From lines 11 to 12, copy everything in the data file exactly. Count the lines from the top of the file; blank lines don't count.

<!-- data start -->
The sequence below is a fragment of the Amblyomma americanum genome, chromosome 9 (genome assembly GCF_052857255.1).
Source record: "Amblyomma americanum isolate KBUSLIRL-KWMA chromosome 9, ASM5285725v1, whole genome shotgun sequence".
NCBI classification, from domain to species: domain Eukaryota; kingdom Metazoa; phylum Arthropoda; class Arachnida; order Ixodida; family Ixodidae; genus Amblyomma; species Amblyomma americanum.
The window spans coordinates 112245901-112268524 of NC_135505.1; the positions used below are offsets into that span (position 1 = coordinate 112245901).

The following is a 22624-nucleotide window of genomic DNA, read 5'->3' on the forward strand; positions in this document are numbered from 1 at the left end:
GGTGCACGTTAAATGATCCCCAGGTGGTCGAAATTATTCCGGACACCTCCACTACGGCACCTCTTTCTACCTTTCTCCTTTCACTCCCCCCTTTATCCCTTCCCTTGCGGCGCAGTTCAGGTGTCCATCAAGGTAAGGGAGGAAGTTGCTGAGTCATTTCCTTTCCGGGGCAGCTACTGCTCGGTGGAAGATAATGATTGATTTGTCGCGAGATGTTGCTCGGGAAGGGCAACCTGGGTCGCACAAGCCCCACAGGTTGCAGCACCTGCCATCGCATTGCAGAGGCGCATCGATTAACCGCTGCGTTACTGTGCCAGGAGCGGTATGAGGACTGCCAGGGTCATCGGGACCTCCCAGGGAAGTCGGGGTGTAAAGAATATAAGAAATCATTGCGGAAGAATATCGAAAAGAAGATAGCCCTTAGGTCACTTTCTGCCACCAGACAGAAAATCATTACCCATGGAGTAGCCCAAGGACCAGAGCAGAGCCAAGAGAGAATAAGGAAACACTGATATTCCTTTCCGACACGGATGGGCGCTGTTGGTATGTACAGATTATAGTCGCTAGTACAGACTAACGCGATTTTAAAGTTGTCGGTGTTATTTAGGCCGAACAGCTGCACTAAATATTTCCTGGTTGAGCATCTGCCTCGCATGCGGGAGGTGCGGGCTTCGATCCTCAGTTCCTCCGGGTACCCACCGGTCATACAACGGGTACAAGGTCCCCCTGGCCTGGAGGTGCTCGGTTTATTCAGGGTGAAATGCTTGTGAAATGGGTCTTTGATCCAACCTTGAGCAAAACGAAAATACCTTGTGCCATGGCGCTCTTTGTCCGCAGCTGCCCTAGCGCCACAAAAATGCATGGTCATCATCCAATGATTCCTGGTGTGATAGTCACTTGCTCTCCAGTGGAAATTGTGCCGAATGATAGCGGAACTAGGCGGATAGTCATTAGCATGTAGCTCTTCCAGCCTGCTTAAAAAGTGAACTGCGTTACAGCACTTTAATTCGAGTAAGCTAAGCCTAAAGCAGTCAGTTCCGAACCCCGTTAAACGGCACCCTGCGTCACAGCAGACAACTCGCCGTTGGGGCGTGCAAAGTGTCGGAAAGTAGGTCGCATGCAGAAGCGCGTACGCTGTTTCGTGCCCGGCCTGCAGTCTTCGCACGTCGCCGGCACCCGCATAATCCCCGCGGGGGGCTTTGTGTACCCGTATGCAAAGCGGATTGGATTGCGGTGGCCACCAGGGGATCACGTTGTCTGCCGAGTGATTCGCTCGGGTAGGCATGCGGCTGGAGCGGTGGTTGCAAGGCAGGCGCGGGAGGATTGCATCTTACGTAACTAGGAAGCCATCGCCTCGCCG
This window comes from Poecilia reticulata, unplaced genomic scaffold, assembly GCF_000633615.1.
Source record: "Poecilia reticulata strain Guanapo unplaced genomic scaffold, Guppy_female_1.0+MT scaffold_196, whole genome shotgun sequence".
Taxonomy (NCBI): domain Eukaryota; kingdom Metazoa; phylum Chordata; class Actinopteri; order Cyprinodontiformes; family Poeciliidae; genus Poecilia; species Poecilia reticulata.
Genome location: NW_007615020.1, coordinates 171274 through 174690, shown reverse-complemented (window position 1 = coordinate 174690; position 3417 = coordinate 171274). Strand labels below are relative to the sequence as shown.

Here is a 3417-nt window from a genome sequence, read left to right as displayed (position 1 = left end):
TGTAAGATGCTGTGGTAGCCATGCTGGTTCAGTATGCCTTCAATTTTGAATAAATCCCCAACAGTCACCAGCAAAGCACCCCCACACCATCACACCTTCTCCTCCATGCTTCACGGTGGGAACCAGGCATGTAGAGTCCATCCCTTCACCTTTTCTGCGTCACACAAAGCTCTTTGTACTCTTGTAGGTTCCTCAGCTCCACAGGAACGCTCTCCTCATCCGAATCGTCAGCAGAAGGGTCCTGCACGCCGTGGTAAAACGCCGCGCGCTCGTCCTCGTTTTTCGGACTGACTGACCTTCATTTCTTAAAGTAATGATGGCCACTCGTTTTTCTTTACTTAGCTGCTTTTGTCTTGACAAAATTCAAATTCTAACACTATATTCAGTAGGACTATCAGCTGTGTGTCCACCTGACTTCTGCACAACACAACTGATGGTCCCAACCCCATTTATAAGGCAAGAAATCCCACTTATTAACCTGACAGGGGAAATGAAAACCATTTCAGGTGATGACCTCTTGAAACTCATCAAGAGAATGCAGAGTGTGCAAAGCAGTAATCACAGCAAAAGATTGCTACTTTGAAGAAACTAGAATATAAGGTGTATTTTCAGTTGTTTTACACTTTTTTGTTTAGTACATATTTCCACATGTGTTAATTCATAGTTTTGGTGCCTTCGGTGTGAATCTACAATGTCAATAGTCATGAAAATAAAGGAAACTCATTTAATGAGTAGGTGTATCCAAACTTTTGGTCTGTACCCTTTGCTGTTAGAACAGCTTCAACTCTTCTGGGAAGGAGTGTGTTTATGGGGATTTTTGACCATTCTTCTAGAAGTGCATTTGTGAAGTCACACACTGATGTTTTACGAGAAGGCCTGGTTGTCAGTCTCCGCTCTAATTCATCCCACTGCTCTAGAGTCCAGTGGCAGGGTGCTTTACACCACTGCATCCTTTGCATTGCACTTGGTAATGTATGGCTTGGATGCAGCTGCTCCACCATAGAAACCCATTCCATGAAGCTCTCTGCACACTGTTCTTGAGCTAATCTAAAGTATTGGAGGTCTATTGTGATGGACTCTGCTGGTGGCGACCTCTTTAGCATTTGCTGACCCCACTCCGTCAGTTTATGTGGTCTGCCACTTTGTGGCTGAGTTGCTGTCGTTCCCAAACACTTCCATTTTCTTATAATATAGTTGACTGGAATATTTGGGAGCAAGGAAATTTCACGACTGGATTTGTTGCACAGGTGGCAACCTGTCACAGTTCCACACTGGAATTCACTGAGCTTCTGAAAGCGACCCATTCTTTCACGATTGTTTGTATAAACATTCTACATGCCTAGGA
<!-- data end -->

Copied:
Here is a 3417-nt window from a genome sequence, read left to right as displayed (position 1 = left end):
TGTAAGATGCTGTGGTAGCCATGCTGGTTCAGTATGCCTTCAATTTTGAATAAATCCCCAACAGTCACCAGCAAAGCACCCCCACACCATCACACCTTCTCCTCCATGCTTCACGGTGGGAACCAGGCATGTAGAGTCCATCCCTTCACCTTTTCTGCGTCACACAAAGCTCTTTGTACTCTTGTAGGTTCCTCAGCTCCACAGGAACGCTCTCCTCATCCGAATCGTCAGCAGAAGGGTCCTGCACGCCGTGGTAAAACGCCGCGCGCTCGTCCTCGTTTTTCGGACTGACTGACCTTCATTTCTTAAAGTAATGATGGCCACTCGTTTTTCTTTACTTAGCTGCTTTTGTCTTGACAAAATTCAAATTCTAACACTATATTCAGTAGGACTATCAGCTGTGTGTCCACCTGACTTCTGCACAACACAACTGATGGTCCCAACCCCATTTATAAGGCAAGAAATCCCACTTATTAACCTGACAGGGGAAATGAAAACCATTTCAGGTGATGACCTCTTGAAACTCATCAAGAGAATGCAGAGTGTGCAAAGCAGTAATCACAGCAAAAGATTGCTACTTTGAAGAAACTAGAATATAAGGTGTATTTTCAGTTGTTTTACACTTTTTTGTTTAGTACATATTTCCACATGTGTTAATTCATAGTTTTGGTGCCTTCGGTGTGAATCTACAATGTCAATAGTCATGAAAATAAAGGAAACTCATTTAATGAGTAGGTGTATCCAAACTTTTGGTCTGTACCCTTTGCTGTTAGAACAGCTTCAACTCTTCTGGGAAGGAGTGTGTTTATGGGGATTTTTGACCATTCTTCTAGAAGTGCATTTGTGAAGTCACACACTGATGTTTTACGAGAAGGCCTGGTTGTCAGTCTCCGCTCTAATTCATCCCACTGCTCTAGAGTCCAGTGGCAGGGTGCTTTACACCACTGCATCCTTTGCATTGCACTTGGTAATGTATGGCTTGGATGCAGCTGCTCCACCATAGAAACCCATTCCATGAAGCTCTCTGCACACTGTTCTTGAGCTAATCTAAAGTATTGGAGGTCTATTGTGATGGACTCTGCTGGTGGCGACCTCTTTAGCATTTGCTGACCCCACTCCGTCAGTTTATGTGGTCTGCCACTTTGTGGCTGAGTTGCTGTCGTTCCCAAACACTTCCATTTTCTTATAATATAGTTGACTGGAATATTTGGGAGCAAGGAAATTTCACGACTGGATTTGTTGCACAGGTGGCAACCTGTCACAGTTCCACACTGGAATTCACTGAGCTTCTGAAAGCGACCCATTCTTTCACGATTGTTTGTATAAACATTCTACATGCCTAGGA